Diabetic patients are also found to have entrapment neuropathies which are chronic and slow progressing. Common entrapment neuropathies can involve the median (carpal tunnel syndrome), ulnar, radial, lateral popliteal, peroneal, and plantar nerves.
Proximal Motor Neuropathy (Diabetic Amyotrophy)
Proximal motor neuropathy usually affects type 2 patients and is more frequently seen in elderly men. The disease classically results in pain and weakness in thighs, hips, and buttocks.
Diagnosis of Diabetic Neuropathy
A detailed history and neurological examination is essential to reach a differential diagnosis. Detailed sensory testing is an essential component for the diagnosis of diabetic neuropathy and will include two-point discrimination, thermal discrimination, vibration perception threshold, light touch sensation, examination of gait and motor functions and testing of the tendon reflexes.
Nerve conduction studies and electromyography (EMG) are of useful in confirming the diagnosis. Nerve biopsy is an option but rarely indicated. Tilt-table testing is useful in confirming the diagnosis of postural hypotension in autonomic neuropathy. Investigations to exclude other types of neuropathies (like HIV, syphilis, heavy metal poisoning) are conducted as required.
Treatment of Diabetic Neuropathy
The disease development and progression can be limited with good diabetic control. Treatment options are currently limited to symptomatic management while other specific treatments like drugs for nerve regeneration are still experimental.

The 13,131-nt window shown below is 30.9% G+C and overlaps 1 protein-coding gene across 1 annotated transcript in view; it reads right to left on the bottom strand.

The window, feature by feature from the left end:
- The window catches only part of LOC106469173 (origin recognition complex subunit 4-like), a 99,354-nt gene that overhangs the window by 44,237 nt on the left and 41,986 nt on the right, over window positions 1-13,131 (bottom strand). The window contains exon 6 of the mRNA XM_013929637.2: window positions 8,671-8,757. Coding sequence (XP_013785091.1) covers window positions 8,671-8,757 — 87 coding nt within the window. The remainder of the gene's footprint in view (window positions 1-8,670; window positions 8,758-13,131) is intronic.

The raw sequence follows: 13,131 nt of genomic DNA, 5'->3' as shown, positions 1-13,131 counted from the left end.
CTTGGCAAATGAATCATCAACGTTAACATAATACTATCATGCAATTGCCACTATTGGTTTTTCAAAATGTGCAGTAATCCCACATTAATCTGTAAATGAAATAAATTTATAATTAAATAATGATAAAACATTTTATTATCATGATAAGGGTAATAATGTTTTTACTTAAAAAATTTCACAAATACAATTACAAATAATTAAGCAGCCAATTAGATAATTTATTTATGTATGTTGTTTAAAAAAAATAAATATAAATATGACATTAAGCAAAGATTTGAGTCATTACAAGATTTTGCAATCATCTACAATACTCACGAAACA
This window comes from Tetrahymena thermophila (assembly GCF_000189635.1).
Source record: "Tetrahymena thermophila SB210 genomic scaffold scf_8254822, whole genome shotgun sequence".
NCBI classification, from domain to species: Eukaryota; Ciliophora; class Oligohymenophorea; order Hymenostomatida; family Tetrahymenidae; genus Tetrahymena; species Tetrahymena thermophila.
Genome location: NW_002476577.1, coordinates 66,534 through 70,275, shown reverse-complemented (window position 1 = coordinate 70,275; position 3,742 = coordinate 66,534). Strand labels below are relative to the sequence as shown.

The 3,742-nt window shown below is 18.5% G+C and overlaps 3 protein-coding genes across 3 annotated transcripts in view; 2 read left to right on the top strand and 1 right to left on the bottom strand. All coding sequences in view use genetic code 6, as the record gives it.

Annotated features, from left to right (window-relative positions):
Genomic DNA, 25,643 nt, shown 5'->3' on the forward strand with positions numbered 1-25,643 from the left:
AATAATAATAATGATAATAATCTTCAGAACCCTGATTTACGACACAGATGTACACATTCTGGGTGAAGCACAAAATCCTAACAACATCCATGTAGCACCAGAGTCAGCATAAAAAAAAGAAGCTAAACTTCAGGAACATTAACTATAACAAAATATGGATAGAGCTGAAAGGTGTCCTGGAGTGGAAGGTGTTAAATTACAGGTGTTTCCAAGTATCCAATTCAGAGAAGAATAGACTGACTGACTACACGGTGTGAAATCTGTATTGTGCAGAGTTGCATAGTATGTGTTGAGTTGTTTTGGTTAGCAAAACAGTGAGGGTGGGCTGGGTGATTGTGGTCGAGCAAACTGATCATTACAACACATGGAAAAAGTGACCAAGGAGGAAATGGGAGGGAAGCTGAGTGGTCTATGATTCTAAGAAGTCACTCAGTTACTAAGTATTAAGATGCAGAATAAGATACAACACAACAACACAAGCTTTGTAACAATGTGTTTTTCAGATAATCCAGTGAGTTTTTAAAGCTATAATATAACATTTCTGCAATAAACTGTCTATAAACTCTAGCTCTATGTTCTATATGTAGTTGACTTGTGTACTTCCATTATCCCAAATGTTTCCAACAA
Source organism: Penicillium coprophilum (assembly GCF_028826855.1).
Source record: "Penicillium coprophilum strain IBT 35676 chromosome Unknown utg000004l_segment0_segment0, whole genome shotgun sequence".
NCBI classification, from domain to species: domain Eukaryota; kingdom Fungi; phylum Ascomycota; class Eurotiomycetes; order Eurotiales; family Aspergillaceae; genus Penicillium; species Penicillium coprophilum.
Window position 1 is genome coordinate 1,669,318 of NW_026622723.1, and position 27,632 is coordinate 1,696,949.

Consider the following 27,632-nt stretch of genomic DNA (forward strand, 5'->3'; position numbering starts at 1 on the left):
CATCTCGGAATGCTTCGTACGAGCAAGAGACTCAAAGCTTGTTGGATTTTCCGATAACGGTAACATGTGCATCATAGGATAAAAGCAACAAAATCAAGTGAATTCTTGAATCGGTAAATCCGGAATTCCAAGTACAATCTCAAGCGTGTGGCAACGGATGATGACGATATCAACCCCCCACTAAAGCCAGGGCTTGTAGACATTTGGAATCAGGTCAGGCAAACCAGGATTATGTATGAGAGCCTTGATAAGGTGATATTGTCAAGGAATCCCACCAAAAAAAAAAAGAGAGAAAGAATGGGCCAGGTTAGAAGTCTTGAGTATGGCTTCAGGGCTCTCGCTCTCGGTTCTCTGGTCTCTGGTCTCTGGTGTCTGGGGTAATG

Several therapies have been used for neuropathic pain including :
- anticonvulsants like carbamazepine and pregabalin
- tricyclic antidepressants like amitriptyline, desipramine, and nortriptyline
- serotonin-norepinephrine reuptake inhibitors like duloxetine
Duloxetine and pregabalin are relatively recent additions to the therapeutic armory against the neuropathic pain Analgesics like tramadol may also be used.
Topical applications include :
- capsaicin cream
- lidocaine gel
Focal neuropathy is primarily managed with pain control and physical therapy if muscle function is affected. Entrapment neuropathy is managed with anti-inflammatory drugs while severe cases may require surgical correction.
Postural hypotension in cardiovascular autonomic neuropathy can be managed with conservative measures like head-end elevation of bed at night, and supportive elastic stockings in mild cases. Drug therapy is considered in severe cases of postural hypotension.
Diabetic Gastrointestinal Conditions
Diabetic gastroparesis is managed with prokinetic drugs like metoclopramide or mosapride and frequent small meals. If diarrhea is the predominant problem, suitable treatment with antidiarrheals, broad-spectrum antibiotics (for bacterial over growth), pancreatic enzymes (for pancreatic insufficiency), or cholestyramine (for intestinal irritation with bile) is also considered.
Genitourinary symptoms are benefited with parasympathomimetic agents like bethanechol. Erectile dysfunction is managed with oral phosphodiesterase-5-inhibitors (like sildenafil, tadalafil, vardenafil). If phosphodiesterase-5-inhibitors are contraindicated, then intracavernosal injections of alprostadil or papaverine may be a consideration.